LONG BEFORE Noah built his ark, man was grappling with how to live with nature.
Nowhere is it more complicated than in our efforts to preserve nature through artificial means. Consider the dilemma at Assateague Island, where the government plans Herculean measures to protect that sand barrier from natural forces.
Ocean waves and winds incessantly move the sands of Assateague, slowly thinning the 37-mile-long island and pushing it closer to the mainland.
The National Park Service plans to dredge millions of cubic yards of sand from offshore to widen a five-mile stretch of the beach. Work on the $43 million project is to begin this fall, "to restore the integrity of island," a park official explains.
But restoring the fragile island by dumping tons of sand atop it risks destroying the natural features now there, including rare species. Not to mention damage to the ecosystem of the shoals and bottoms that are to be mined for the sand fill.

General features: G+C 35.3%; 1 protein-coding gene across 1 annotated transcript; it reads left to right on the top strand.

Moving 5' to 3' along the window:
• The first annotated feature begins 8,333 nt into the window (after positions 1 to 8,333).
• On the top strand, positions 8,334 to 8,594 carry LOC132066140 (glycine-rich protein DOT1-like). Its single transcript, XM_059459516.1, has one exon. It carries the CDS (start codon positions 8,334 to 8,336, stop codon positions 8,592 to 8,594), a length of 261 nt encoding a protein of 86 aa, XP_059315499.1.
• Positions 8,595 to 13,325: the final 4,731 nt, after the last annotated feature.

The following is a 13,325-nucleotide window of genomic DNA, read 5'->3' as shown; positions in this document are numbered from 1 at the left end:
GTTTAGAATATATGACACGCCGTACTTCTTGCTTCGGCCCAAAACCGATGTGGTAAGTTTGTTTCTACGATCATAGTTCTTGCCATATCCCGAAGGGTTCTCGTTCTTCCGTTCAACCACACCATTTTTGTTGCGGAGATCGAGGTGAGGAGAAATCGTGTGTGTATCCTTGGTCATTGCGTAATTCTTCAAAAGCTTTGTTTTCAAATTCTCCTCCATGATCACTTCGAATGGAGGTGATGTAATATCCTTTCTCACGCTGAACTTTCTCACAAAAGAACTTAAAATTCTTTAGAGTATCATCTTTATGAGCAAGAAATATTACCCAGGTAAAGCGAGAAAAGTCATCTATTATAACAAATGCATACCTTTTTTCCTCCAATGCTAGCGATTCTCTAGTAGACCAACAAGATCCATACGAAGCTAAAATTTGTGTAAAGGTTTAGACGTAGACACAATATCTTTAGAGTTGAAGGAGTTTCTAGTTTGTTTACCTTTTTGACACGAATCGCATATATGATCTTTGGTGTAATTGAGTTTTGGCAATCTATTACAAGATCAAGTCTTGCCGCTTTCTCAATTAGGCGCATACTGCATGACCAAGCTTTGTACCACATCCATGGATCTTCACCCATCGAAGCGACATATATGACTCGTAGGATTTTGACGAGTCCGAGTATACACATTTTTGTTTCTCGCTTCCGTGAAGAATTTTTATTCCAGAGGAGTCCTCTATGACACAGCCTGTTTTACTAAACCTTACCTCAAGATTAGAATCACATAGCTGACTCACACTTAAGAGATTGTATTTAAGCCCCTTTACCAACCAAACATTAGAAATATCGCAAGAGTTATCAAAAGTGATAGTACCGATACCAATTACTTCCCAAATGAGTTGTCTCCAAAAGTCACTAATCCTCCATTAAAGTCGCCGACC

Park officials insist the aim is not to protect mainland properties from the ocean by reinforcing the island barrier. They want to restore the island's sand that has been unnaturally eroded by a stone jetty since 1935. That jetty, built by the Corps of Engineers, protects the inlet that separates Assateague from Ocean City. It's important for coastal fishing, boating and recreation.
Preserving Assateague Island National Seashore, established 35 years ago, as an outstanding, publicly accessible example of barrier island ecology is a worthwhile goal.
But what will be preserved (and destroyed) by this venture? Nature will wash away the island over time, perhaps sooner with a major storm. Is the continuing preservation worth the effort and money?
Managing nature is not uncommon on Assateague. Rare plants are removed to a greenhouse and the island's famous wild horses are kept at sustainable levels by contraceptive drugs. The challenge is to find accommodation with nature, not to try to dominate it.